I was a big fan of the rock group KISS back when I was in my early teens. I loved the over-the-top nature of the band. The bombastic music and visuals were perfect to attract the love and attention of teen boys.
Hey, we wanted to rock and roll all night and party every day, even though we really didn’t party that much and had a set bedtime.
I remember that during that period my uncle from Arkansas came for a visit. He was a great guy and we all loved him. But he was a very religious, conservative guy. So when he launched into an anti-KISS diatribe, I was a bit surprised. To me, they were a living carton that played loud music. To him, they were Knight’s in Satan’s Service (some people really believed that is what KISS stood for) and that they should be banned because they were trying to warp young minds.
After getting over my shock, I ultimately found it sad that my uncle could be that misinformed. I was also surprised he wanted to get the group banned.
That is what people these days are calling the “cancel culture.” Let me tell you, this is not new, and it is not something the political left or the political right own. Everyone does it and always has.
I remember campaigns to cancel TV shows that certain groups found offensive. I remember in the 1980s, a group of Congressional wives had hearings on lyrics to songs they found offensive. This led to warning stickers on albums. Many artists complained of censorship.
Remember the Dixie Chicks? They were huge until they dared put down the policies of President George W. Bush. They were banned from country radio stations and their career was severely damaged.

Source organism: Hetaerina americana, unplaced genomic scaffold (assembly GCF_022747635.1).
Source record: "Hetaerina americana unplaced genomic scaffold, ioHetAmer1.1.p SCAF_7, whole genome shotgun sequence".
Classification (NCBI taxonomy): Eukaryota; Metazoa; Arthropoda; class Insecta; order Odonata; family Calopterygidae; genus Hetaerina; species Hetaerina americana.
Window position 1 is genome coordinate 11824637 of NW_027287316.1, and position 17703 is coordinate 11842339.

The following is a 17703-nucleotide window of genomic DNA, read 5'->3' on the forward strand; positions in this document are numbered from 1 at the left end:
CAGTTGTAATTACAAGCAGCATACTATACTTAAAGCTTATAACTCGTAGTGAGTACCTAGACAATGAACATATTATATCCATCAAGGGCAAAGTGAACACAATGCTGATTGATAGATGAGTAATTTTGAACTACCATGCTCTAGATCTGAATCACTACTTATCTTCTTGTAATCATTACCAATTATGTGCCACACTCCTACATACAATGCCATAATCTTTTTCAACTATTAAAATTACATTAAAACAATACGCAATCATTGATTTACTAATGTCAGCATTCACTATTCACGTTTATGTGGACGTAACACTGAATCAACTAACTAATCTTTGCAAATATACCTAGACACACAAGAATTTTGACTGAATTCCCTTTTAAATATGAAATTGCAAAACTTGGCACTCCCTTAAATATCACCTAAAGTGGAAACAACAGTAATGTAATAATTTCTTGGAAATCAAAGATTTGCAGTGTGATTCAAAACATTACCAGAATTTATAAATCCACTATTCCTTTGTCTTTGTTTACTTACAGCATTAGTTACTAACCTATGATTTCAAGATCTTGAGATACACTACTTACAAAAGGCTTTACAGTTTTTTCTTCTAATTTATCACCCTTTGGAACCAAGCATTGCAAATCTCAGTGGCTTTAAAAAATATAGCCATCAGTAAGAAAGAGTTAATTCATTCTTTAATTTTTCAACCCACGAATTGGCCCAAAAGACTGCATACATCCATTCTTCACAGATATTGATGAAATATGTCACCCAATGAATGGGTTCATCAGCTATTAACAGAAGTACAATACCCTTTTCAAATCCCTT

How about Colin Kaepernick? The former NFL quarterback decided to take a knee to protest the treatment of minorities in the country. This, in turn, had people accuse him of disrespecting veterans and the flag and it effectively ended his career.
These are all examples of this “cancel culture” we are hearing so much about right now.
And why are we hearing so much about it? Because the Dr. Seuss Enterprises has decided to stop publishing six out of the roughly 60 books Dr. Seuss wrote and illustrated during his career because of racist and insensitive imagery.
To be clear, the company made the decision, and when I look at the material, I believe they are correct. But if you look at social media or certain 24-hour news channels, you would believe that people are out burning books and that we are becoming Nazi Germany. We are not. All that is happening is that outdated and offensive depictions of some Americans will not be printed and sold in the future. If you find that offensive yourself, you might be in need of a little self-reflection.
Things change, people grow and cultural items that were once fine become offensive. That is called progress, folks. That has happened forever. Look at the Hays Commission and its effect on movies. It was all about censorship.
I find sloganeering sophomoric, to be frank. “Cancel culture” really means nothing. We change and cancel and morph constantly in this country. If you don’t like it, that might mean you are out of step with the current culture, but that doesn’t mean the current culture is wrong.
Change won’t stop simply because it doesn’t fit my world view or yours.
Brad Jennings is editor of the Ogle County Life